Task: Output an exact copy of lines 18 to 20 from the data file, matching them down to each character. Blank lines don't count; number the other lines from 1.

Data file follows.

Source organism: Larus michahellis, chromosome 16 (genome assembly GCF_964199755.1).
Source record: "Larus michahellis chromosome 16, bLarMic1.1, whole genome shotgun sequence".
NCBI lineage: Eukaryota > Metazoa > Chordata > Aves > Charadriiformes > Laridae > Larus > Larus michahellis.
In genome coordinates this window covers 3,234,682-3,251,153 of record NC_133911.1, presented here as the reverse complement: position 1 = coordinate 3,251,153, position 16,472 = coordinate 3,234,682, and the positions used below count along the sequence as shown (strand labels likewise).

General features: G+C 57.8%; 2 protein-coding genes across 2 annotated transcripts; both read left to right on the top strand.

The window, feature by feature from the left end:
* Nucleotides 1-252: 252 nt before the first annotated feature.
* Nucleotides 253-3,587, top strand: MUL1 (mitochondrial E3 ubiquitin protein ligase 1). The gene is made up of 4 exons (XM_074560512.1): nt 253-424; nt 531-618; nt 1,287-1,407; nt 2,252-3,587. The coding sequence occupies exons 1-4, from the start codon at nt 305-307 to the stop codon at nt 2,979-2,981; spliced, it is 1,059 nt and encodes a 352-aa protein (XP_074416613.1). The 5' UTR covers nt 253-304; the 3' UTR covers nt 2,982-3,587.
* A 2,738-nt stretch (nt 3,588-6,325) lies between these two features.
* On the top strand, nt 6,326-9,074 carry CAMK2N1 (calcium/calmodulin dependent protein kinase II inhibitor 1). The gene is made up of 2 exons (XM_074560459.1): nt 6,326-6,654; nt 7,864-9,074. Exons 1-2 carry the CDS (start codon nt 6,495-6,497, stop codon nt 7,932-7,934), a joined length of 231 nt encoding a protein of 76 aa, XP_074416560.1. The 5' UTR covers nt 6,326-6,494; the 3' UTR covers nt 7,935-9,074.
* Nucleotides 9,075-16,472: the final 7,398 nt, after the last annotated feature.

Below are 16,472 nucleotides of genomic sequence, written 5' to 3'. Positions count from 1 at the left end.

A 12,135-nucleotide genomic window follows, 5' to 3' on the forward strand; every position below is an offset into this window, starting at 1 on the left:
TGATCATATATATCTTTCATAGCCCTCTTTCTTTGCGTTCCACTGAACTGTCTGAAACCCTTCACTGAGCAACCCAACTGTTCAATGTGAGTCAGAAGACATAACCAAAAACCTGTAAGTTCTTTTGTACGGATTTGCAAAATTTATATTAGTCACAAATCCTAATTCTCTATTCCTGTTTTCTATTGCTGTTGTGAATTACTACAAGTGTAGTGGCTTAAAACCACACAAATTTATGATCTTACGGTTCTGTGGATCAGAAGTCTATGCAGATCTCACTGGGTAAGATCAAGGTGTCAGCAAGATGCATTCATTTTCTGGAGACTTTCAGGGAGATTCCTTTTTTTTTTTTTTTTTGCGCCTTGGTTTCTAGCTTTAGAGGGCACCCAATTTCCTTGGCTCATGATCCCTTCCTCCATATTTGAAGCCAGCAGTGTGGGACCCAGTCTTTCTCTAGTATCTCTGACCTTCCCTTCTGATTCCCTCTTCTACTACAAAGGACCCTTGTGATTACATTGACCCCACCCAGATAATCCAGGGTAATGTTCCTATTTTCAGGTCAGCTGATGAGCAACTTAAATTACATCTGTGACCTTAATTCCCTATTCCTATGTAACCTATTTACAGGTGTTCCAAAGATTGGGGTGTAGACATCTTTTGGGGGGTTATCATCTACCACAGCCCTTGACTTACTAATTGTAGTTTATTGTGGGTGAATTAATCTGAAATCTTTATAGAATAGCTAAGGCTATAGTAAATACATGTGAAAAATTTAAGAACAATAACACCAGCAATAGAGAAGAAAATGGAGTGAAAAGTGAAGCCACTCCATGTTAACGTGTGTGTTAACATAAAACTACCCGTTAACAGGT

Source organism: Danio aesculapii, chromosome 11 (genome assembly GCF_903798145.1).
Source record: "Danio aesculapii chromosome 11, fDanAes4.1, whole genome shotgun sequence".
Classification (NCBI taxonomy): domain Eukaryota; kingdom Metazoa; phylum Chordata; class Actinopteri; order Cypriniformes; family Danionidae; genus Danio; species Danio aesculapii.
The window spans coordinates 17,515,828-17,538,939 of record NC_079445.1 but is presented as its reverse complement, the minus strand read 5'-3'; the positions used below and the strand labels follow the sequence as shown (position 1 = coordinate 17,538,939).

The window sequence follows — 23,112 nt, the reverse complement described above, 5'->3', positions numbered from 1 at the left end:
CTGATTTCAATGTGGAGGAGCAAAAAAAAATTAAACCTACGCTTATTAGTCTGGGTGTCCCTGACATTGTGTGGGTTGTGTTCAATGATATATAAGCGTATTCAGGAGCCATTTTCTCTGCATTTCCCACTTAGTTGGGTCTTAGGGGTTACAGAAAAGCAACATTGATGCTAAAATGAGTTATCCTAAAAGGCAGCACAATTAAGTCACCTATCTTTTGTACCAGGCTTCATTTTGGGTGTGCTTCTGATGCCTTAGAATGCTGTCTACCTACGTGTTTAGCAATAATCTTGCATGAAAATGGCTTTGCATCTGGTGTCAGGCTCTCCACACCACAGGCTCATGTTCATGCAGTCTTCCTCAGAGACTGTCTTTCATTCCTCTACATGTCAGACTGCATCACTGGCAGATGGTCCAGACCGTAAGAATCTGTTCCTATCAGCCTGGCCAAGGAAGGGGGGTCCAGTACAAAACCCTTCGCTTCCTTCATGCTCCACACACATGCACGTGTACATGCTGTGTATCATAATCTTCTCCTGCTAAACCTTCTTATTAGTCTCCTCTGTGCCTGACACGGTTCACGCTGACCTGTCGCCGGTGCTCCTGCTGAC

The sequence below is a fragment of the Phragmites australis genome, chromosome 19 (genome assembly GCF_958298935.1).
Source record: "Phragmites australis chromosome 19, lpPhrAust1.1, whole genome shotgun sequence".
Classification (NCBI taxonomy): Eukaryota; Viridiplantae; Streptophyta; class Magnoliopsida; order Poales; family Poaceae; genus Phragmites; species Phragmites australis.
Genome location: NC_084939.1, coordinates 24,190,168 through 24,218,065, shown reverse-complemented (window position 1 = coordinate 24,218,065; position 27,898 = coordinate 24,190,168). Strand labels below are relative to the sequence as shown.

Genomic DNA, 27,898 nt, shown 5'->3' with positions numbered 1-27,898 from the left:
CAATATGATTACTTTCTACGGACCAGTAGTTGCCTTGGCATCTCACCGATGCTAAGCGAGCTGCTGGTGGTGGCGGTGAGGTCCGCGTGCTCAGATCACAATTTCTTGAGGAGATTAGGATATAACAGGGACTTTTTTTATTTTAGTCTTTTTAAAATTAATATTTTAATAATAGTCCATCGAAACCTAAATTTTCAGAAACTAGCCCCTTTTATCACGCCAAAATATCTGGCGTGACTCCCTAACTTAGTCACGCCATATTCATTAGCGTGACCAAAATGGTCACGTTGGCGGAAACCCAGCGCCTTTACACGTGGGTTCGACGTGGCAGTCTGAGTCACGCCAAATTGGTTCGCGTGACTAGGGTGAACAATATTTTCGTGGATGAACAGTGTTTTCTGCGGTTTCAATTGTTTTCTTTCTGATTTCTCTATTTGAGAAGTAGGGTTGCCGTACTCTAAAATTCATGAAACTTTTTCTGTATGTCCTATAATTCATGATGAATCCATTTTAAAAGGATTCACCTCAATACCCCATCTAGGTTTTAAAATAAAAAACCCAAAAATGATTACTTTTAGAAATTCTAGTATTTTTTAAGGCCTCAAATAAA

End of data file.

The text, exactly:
The window spans coordinates 17,515,828-17,538,939 of record NC_079445.1 but is presented as its reverse complement, the minus strand read 5'-3'; the positions used below and the strand labels follow the sequence as shown (position 1 = coordinate 17,538,939).

The window sequence follows — 23,112 nt, the reverse complement described above, 5'->3', positions numbered from 1 at the left end:
CTGATTTCAATGTGGAGGAGCAAAAAAAAATTAAACCTACGCTTATTAGTCTGGGTGTCCCTGACATTGTGTGGGTTGTGTTCAATGATATATAAGCGTATTCAGGAGCCATTTTCTCTGCATTTCCCACTTAGTTGGGTCTTAGGGGTTACAGAAAAGCAACATTGATGCTAAAATGAGTTATCCTAAAAGGCAGCACAATTAAGTCACCTATCTTTTGTACCAGGCTTCATTTTGGGTGTGCTTCTGATGCCTTAGAATGCTGTCTACCTACGTGTTTAGCAATAATCTTGCATGAAAATGGCTTTGCATCTGGTGTCAGGCTCTCCACACCACAGGCTCATGTTCATGCAGTCTTCCTCAGAGACTGTCTTTCATTCCTCTACATGTCAGACTGCATCACTGGCAGATGGTCCAGACCGTAAGAATCTGTTCCTATCAGCCTGGCCAAGGAAGGGGGGTCCAGTACAAAACCCTTCGCTTCCTTCATGCTCCACACACATGCACGTGTACATGCTGTGTATCATAATCTTCTCCTGCTAAACCTTCTTATTAGTCTCCTCTGTGCCTGACACGGTTCACGCTGACCTGTCGCCGGTGCTCCTGCTGAC